Later that year, he tried out for the Cardinals and Brewers, but his medical report resurfaced and pushed him from the game. “I didn’t have anything to do with baseball for nine years after that,” he remembered. “I couldn’t even stand to watch it on television.”
In 1995, Minford head baseball coach Brent Daniels asked Tim to join his coaching staff. Tim acquiesced. Realizing how much he enjoyed helping younger players develop, Tim agreed to take over as head coach the following season. Now in his 18th season, Tim’s Minford teams have racked up more than 300 wins (winning 20 games or more 11 times), and have played 13 times in the district playoffs and twice in the regionals. He has been named Southern Ohio Conference Coach of the Year five times and Southeast District Coach of the Year four times. Forty-six of his kids have moved on to play college baseball.
As Tim’s head coaching career began at Minford in 1996, a chance meeting with a past acquaintance presented another baseball-related opportunity. “Joe Moreland, who scouted me in the early ‘80s, was scouting one of my players,” he recalled of the fateful reunion. Moreland, a scout at the time for the Cardinals’ organization, asked Tim to serve as an associate scout. Tim jumped on board and served three seasons in a part-time capacity for the Cardinals.
Since then, Tim has served as a part-time scout for the Cardinals, Expos, Marlins, and, presently, the Red Sox. Ironically, he was “signed” to his present position by the first prospect he was assigned to observe in 1996, former major league pitcher Jon Adkins, who is now a Red Sox scout supervisor in the Ohio Valley.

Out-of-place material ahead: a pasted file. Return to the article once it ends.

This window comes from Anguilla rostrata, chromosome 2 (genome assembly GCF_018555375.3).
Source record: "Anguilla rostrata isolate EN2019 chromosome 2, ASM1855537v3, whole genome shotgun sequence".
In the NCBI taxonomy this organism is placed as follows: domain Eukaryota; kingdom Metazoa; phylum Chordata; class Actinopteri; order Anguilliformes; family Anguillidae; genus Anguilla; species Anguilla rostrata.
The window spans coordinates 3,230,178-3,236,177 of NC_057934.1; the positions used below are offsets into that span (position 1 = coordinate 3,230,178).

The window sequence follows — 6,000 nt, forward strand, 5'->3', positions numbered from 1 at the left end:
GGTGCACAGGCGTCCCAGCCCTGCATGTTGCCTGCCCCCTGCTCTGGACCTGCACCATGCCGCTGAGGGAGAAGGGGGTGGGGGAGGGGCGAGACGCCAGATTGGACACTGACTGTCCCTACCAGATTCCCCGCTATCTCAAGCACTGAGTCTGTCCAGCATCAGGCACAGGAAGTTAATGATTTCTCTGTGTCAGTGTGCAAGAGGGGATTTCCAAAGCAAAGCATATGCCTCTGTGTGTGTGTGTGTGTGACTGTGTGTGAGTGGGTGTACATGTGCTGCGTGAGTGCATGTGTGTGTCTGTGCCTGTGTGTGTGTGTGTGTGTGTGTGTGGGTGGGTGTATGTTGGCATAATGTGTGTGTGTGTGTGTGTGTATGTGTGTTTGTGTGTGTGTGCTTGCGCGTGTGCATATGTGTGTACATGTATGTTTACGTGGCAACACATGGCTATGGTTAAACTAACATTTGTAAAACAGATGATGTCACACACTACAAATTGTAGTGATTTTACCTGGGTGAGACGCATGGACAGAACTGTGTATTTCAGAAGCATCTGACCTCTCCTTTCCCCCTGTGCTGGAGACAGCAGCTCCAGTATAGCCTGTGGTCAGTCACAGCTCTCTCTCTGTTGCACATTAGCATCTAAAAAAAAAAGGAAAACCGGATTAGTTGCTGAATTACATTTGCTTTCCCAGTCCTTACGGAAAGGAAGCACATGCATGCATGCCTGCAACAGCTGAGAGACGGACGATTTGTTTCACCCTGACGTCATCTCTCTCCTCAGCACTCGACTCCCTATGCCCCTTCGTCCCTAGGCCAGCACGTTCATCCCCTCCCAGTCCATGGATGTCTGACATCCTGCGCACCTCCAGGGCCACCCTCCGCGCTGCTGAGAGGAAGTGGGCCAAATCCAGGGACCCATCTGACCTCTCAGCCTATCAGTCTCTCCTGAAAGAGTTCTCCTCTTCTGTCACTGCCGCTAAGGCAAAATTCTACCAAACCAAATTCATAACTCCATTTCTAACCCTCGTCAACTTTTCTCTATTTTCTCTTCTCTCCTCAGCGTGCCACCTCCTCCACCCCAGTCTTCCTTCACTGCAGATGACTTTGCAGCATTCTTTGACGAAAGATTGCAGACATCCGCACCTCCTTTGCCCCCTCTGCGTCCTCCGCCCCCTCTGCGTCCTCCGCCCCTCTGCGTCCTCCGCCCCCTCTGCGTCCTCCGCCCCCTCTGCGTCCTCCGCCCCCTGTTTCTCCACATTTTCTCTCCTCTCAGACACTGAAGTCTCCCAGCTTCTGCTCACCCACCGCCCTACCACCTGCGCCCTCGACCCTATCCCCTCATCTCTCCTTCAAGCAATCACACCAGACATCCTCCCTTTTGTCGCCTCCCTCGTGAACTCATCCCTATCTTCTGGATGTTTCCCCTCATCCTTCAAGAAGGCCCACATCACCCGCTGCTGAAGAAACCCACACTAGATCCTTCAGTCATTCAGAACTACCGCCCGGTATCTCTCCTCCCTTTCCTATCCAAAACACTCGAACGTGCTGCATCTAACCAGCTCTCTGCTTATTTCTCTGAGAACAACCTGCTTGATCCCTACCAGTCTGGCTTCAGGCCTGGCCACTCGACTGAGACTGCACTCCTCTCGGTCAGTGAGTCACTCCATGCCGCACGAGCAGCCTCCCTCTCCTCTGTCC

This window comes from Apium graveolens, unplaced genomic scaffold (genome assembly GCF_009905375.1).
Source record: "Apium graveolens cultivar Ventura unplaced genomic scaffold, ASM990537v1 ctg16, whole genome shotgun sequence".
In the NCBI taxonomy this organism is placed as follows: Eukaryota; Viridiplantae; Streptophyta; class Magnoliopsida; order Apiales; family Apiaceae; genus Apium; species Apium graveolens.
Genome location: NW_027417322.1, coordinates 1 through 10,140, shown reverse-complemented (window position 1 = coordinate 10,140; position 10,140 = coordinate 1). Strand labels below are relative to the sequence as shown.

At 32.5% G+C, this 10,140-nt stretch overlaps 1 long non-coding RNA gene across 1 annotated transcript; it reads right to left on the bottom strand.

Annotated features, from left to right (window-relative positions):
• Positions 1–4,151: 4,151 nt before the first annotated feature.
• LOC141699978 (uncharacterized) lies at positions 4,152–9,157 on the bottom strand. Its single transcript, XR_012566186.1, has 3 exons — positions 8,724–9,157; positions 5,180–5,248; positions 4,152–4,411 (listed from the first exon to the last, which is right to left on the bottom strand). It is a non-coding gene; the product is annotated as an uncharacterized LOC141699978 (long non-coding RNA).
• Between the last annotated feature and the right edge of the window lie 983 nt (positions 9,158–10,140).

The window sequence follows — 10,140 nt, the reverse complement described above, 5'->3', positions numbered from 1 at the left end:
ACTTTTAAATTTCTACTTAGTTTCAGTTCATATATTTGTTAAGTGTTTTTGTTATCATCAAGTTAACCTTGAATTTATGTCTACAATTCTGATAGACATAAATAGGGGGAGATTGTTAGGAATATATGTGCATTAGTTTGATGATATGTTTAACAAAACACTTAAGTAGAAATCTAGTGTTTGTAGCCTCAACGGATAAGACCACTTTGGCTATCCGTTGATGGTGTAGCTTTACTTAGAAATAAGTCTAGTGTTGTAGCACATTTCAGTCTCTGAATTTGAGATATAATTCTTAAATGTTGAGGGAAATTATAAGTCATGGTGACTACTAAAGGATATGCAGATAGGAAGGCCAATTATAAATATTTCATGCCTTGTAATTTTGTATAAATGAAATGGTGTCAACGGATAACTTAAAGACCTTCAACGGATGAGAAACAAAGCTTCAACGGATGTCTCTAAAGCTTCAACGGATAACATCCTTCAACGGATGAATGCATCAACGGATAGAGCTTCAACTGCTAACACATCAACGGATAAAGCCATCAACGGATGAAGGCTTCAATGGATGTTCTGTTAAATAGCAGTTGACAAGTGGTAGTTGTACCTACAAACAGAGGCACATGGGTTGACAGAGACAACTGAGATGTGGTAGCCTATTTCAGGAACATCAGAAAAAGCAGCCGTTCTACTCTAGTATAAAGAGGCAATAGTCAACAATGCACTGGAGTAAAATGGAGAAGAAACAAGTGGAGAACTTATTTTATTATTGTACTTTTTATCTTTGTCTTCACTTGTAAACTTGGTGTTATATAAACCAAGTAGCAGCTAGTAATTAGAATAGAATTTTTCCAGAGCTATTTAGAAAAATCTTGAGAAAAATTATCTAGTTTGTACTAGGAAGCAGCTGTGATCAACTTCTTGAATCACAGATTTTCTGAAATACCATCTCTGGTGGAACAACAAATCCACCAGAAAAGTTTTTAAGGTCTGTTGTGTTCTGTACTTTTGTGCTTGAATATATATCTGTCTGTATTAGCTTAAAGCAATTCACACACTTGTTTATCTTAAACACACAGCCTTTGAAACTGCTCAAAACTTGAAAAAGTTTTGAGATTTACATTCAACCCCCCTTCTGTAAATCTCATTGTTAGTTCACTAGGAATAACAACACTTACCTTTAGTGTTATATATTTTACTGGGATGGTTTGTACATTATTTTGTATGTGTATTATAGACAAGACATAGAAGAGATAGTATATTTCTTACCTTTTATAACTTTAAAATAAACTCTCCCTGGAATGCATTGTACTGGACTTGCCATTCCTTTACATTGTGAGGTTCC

From 2000-02, Tim was thrilled to watch Gene Stechschulte, the first player he ever signed, pitch for Tony LaRussa’s Cardinals in three consecutive National League playoffs. In the late ‘90s, Tim persuaded then-Ashland (Ohio) University coach Brad Warnimont (presently the head coach at Rio Grande University) to move the 6’5”power-hitting Stechschulte from shortstop to pitcher.
“He’s leading the league in home runs,” Warnimont protested. “Just put him on the mound,” Tim persisted. “The first pitch Geno threw was 93 MPH,” Tim recalled with a laugh. “I asked Brad, ‘Do you still think he needs to be at shortstop?’” Stechschulte is now the head coach at Ohio Northern University.
In 2001, Tim, along with Dean Schuler, the longtime head coach at Lucasville Valley (and one of six coaches in Ohio with 500 wins), started the Tim Martin Showcase, a local baseball exhibit held in V.A. Memorial Stadium, home of the Chillicothe Paints. Teenagers from seven states and Canada arrive each year to display their talents to an array of college and professional baseball scouts.
The caller who last buzzed our table happened to be Warnimont who was excited about an opposing player he noticed while his Red Storm was travelling. Tim asked questions and scribbled notes. Then, during a pause in the conversation, looked at me and said, “There’s something else I meant to tell you. While I was in the minors, I pitched in the same game as Randy Johnson.”
And then he went back to work.
It appears he’s realized his dreams after all.
Tim Marin and his wife Christine reside in Wheelersburg.